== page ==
Takita: I would like to say that in the Japanese world concept, death is considered impure, it’s considered tainted, so the people who have to deal with death, who are stuck in that position, are also considered somehow less than pure, so there is a deep prejudice both against death and those who deal with death in Japan that’s unspoken. I’m just expressing in the movie through those characters that deep-seated prejudice towards death and those who deal with it – undertakers, etc. I guess the question is: do you think there’s a similar kind of impurity or taintedness associated with those people in the funeral business in the United States or is it slightly different?
CS: Probably not. I think if you tell someone you’re an undertaker, they might act a little weird towards you, but like anything else, it’s a necessary profession. It’s just a job that needs to be done, and it’s not something we shun in society. When the film opens, there’s a scene of the encoffinment ceremony that’s almost sacred, but it leads to an unexpected laugh. When you bring humor into this profession, it creates a strange dichotomy. Can you talk about bringing humor into the movie and keeping it light despite the serious moments?
Motoki: As the film was being developed, the producer really felt that the only way for this weighty-themed film to find a contemporary audience, they really needed a director like Mr. Takita, who is able to lightly lift up the veil of sadness and find the humor lurking behind it. That was really a critical component, so he was really selected for his distinct sense of humor.
CS: But also keeping it tasteful and keeping that balance, because when you hear what this movie is about, you’d assume it was a straight drama, and any humor or laughs are surprising, making the movie more approachable.
Takita: I think that whether the theme is death or not, I think the sight of a human being earnestly engaged in something is ultimately comical, that’s my perspective. (There is an amusing moment here as Mr. Takita continues his next response and the translator tries to explain the term “drag queen” to him.) That opening scene is in my mind, there’s a fairly complex something going on, which is that there’s sort of the surprise and the humor in finding out the true gender of someone who is maybe not a drag queen or transgender–you can supply the politically-correct language–but it’s also about the sadness of someone who lived in that very isolated community who wound up choosing to end his or her life, because of an inability to live out their life in a freer way. So there’s the humor but also the sadness of someone being forced to take their own life because of the socially-subscribed role models prepared for him or her.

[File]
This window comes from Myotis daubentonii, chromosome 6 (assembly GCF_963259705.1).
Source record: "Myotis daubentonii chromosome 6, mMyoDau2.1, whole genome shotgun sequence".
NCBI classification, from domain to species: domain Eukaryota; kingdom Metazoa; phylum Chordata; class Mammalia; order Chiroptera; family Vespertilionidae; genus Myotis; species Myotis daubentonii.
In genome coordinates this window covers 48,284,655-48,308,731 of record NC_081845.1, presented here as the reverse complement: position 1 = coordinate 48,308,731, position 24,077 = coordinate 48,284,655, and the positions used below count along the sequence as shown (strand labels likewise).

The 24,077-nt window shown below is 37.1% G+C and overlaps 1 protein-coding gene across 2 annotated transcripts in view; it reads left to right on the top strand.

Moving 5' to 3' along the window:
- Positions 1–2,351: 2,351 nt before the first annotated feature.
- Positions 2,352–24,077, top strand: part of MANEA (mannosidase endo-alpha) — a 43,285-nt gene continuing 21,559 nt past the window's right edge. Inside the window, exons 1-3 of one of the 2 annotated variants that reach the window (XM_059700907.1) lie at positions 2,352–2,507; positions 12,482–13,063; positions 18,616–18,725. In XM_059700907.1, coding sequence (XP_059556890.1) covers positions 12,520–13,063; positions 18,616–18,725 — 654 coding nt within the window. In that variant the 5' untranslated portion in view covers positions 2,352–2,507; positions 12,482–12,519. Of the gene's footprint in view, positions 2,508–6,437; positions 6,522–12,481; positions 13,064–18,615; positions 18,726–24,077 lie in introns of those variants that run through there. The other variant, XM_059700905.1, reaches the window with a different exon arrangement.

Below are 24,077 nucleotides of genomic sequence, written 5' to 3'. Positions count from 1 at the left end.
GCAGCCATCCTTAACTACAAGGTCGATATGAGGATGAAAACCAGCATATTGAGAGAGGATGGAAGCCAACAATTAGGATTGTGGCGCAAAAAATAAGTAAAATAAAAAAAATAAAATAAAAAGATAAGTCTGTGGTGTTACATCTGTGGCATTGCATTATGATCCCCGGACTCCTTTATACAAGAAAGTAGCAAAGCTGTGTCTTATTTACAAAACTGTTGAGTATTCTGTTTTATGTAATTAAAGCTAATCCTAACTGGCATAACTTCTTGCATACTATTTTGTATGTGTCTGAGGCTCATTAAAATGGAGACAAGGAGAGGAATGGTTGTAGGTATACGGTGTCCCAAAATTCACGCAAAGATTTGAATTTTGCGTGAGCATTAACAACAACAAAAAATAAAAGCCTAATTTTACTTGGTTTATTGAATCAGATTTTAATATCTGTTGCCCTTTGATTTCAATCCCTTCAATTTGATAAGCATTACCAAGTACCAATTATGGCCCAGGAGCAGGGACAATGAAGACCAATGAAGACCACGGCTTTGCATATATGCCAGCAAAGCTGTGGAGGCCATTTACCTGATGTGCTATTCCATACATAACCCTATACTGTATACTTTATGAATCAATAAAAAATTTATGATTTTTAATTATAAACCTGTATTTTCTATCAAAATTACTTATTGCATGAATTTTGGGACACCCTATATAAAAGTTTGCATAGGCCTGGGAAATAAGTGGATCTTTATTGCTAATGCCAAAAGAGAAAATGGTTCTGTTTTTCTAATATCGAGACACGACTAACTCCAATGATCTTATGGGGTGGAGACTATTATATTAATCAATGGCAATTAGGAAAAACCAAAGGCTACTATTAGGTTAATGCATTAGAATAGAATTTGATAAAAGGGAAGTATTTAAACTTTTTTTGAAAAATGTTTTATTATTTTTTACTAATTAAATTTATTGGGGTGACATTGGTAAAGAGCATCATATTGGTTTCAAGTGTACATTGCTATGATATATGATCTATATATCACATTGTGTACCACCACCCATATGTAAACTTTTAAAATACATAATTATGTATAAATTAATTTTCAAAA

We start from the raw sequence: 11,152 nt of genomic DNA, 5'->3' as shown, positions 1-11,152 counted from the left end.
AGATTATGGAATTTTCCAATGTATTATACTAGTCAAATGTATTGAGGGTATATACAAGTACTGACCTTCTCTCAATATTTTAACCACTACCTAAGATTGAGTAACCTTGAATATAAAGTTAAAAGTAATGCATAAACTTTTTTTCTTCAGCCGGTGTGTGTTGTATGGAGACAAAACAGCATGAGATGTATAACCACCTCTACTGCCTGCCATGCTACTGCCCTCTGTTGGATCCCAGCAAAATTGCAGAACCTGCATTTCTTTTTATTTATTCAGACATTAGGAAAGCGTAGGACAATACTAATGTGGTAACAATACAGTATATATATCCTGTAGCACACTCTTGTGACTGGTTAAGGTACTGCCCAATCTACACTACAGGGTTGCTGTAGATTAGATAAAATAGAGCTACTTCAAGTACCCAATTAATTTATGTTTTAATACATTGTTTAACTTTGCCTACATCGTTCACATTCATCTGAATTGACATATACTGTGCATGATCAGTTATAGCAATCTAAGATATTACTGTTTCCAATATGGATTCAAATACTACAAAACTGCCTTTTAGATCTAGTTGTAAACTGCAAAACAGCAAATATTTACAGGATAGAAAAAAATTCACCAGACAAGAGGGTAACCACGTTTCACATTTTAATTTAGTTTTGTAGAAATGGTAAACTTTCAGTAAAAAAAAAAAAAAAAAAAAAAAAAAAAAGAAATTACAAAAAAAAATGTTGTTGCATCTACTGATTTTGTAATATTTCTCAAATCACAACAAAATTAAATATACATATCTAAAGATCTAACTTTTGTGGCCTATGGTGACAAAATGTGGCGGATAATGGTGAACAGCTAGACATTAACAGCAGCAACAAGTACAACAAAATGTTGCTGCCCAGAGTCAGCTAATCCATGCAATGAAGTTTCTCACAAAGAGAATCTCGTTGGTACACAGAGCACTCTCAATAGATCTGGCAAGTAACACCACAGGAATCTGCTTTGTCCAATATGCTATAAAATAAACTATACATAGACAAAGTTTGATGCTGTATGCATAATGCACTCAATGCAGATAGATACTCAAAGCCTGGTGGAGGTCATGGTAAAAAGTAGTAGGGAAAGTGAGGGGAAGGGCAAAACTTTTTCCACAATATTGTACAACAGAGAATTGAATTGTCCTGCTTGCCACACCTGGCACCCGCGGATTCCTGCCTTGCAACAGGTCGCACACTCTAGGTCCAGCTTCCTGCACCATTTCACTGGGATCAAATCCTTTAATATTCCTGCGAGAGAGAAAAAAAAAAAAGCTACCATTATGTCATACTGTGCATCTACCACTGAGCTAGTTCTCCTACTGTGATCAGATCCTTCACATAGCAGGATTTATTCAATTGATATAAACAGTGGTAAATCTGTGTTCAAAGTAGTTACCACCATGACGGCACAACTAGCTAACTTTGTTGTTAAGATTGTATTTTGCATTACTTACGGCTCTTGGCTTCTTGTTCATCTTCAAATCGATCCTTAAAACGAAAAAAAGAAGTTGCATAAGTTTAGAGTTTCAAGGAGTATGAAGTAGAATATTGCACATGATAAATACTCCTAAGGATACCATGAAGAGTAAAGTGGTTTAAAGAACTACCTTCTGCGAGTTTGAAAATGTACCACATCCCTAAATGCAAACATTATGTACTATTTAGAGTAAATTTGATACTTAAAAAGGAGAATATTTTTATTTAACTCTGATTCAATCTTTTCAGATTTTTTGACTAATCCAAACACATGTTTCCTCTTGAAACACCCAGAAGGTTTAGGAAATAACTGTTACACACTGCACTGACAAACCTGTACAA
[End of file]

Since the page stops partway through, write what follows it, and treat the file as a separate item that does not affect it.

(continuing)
CS: That’s especially clear when you return to that scene later in the movie. I also wanted to ask about the decision to use live actors playing the corpses as they’re prepared. Most of the time, they’d just use realistic dummies, so can you talk about how that worked out?
Takita: I actually wanted to use corpses, but there were some moral constrictions. (His entire entourage laughs at this.) Actually, it’s a mix between dolls or dummies and human living actors, there’s a blend of both.
CS: I know you have a music background–I don’t know if you knew how to play the cello–but I wanted to talk about the musical element in the movie and how that plays into the story, as well as talking about learning how to play cello.
Motoki: I think because the story is about a cellist who loses his job and becomes an encoffiner, originally the cello was modeled on the human body, and my character goes from embracing the human body in the form of a cello to embracing the physical human body in the form of corpses. So in that sense, it’s a very natural transition, and you can almost say it’s a God-given profession for him, that it was very natural. Also, the tone of the cello amongst string instruments resembles the human voice most closely, so it’s both evocative and very responsive to human emotion, and the human body is very tuned to respond to the sound of the cello, and both the director and the composer were very aware of this as they molded the music into the film.